Our Sporting Department can offer expert advice on the reintroduction of Sporting Rates; the timetable of implementation and the likely consequences of their re-introduction.
Sporting Rates relating to shooting and stalking rights will be reintroduced as part of the 2017 Revaluation. The revaluation is due to take effect on 1st April 2017. The tone date is 1st April 2015 (assumed valuation date).
It is estimated that the assessor will have to value an additional 65,000 subjects (a very rough estimate based upon the number of registered agricultural holdings etc and it is worth noting that this is over one quarter of all total entries currently listed in the valuation roll). This process will require significant time and resource and the assessor is within the law to carry out this task up until 31st March 2018 and backdate to 1st April 2017.
The Assessor, having considered evidence gathered in the marketplace from examples of leased shootings, has developed a formulaic approach to valuation with a tiered rate per hectare being applied to the predominant land types which reflects their sporting potential.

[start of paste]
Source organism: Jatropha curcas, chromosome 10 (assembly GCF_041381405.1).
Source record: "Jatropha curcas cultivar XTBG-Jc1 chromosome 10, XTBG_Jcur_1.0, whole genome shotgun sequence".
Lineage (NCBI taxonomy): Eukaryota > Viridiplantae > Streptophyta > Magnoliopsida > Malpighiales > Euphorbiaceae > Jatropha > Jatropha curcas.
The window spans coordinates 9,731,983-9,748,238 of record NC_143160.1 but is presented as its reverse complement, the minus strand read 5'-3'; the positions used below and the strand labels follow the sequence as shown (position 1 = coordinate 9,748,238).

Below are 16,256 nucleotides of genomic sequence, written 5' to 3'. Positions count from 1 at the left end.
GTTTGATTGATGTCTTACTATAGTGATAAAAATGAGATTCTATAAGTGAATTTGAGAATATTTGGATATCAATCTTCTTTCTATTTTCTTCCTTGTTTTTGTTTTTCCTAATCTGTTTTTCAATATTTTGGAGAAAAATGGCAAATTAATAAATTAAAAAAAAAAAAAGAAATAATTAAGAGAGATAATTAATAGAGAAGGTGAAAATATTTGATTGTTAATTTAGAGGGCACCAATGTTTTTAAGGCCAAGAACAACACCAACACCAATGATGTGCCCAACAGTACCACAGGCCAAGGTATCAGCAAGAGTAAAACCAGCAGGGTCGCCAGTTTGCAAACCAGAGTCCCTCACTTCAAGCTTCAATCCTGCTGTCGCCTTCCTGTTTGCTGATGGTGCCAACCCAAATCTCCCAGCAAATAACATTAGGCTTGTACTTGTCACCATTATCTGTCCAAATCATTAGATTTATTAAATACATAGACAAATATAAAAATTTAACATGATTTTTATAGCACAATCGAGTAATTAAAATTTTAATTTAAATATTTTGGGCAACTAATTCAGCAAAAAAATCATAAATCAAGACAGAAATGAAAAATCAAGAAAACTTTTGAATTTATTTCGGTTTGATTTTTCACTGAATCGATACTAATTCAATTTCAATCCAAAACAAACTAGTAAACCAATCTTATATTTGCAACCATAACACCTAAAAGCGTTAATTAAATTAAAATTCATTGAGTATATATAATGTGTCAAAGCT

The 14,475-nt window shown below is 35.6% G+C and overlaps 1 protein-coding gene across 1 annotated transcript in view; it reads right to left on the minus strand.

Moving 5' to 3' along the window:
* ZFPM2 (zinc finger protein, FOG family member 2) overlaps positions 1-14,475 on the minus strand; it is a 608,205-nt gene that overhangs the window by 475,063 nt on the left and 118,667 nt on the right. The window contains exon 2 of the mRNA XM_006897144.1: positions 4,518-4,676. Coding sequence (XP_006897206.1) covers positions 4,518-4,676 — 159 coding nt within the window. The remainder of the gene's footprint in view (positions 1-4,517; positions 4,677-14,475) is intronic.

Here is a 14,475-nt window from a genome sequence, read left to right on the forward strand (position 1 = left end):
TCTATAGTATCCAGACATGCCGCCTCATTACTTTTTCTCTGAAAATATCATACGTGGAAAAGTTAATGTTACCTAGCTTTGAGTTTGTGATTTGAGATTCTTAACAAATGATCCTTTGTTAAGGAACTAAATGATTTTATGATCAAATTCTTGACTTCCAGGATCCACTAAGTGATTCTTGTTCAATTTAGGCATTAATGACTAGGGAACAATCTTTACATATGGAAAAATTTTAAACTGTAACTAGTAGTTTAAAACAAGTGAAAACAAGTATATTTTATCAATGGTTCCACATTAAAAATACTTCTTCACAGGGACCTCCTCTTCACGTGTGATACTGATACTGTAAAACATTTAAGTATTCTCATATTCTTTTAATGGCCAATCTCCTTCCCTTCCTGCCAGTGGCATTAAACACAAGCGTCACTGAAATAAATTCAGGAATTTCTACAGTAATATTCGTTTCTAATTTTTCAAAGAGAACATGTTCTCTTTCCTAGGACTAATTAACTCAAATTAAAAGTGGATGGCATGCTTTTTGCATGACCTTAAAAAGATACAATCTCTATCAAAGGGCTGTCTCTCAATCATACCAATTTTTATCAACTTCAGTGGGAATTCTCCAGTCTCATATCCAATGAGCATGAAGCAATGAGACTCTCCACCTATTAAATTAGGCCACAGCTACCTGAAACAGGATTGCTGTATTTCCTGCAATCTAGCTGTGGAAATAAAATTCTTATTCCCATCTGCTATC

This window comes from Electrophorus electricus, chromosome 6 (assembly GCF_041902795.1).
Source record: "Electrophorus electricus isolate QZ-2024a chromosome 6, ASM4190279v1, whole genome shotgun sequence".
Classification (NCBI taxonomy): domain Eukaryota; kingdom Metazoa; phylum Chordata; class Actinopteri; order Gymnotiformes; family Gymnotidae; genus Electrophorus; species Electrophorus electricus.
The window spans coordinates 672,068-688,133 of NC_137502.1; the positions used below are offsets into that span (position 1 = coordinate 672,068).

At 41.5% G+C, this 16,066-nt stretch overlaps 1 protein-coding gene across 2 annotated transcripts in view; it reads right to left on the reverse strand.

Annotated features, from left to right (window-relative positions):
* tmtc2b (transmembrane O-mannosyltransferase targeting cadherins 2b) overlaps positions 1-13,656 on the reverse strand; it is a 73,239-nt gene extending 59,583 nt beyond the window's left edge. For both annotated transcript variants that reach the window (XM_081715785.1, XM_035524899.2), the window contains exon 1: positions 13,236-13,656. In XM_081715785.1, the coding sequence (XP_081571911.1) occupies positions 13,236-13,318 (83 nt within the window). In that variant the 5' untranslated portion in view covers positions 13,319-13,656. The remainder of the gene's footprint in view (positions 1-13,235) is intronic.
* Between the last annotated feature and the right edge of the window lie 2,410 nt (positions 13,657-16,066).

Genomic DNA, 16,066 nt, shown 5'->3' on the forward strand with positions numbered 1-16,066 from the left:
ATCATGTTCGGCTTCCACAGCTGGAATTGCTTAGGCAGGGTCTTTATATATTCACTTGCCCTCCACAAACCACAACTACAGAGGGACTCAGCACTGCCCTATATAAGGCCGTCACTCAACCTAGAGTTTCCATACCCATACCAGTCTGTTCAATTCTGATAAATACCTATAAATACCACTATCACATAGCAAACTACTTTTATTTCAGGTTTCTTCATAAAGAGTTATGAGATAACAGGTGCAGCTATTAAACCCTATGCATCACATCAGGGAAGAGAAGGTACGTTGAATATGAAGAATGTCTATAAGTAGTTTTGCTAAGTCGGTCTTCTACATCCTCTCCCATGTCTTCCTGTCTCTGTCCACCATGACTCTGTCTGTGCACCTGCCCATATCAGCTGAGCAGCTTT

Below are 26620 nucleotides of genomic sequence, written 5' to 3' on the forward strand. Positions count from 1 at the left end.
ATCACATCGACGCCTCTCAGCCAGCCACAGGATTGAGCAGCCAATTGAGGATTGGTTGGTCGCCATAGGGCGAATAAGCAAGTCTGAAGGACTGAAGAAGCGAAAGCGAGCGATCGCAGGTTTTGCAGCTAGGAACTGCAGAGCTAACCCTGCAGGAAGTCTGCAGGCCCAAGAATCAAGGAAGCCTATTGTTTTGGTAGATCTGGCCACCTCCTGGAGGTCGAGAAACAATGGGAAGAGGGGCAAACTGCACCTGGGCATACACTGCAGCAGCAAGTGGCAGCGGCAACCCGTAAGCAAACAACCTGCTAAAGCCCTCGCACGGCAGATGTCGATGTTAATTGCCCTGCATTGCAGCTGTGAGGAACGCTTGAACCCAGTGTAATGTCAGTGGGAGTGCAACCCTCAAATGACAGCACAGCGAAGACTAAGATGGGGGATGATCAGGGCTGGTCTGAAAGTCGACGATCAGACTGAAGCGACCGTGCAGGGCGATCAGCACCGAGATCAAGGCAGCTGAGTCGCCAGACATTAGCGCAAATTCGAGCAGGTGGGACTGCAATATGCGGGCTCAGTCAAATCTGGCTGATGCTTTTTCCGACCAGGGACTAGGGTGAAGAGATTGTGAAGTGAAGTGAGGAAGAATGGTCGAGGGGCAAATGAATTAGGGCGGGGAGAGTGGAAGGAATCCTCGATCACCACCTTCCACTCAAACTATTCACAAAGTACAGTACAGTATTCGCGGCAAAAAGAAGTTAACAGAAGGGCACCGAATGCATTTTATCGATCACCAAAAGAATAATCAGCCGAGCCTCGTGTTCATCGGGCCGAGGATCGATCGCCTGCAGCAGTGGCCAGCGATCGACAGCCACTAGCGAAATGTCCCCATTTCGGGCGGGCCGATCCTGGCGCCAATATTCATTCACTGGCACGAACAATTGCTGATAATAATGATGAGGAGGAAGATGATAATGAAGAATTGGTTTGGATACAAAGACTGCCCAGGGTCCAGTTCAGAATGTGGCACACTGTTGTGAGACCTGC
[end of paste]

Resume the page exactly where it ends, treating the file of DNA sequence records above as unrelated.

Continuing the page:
The rates that will be applied, are as follows:-
As with any entry in the valuation roll there is a strict timetable governing the submission of a valid appeal. Appeals have to be lodged within six months of receipt of a notice advising of a new entry to the roll, but may take a great deal longer to finalise. There are potential reliefs and exemptions and it is in the interests of rural businesses to take advice before accepting their new sporting rates bill.
The Small Business Bonus Scheme will apply. Currently 100% rates relief is available for those properties where the combined rateable value is less than £15,000. When applied to Sporting Rates this means that if you own 1,000 hectares (c.2,500 acres) of mixed ground your rateable value will be in the order of £5,000 or alternatively if you have 10,000 hectares (c.25,000 acres) of grouse moor your rateable value would be in the order of £10,000. In either case, unless you have other rates liabilities you should be eligible for 100% relief i.e. nothing to pay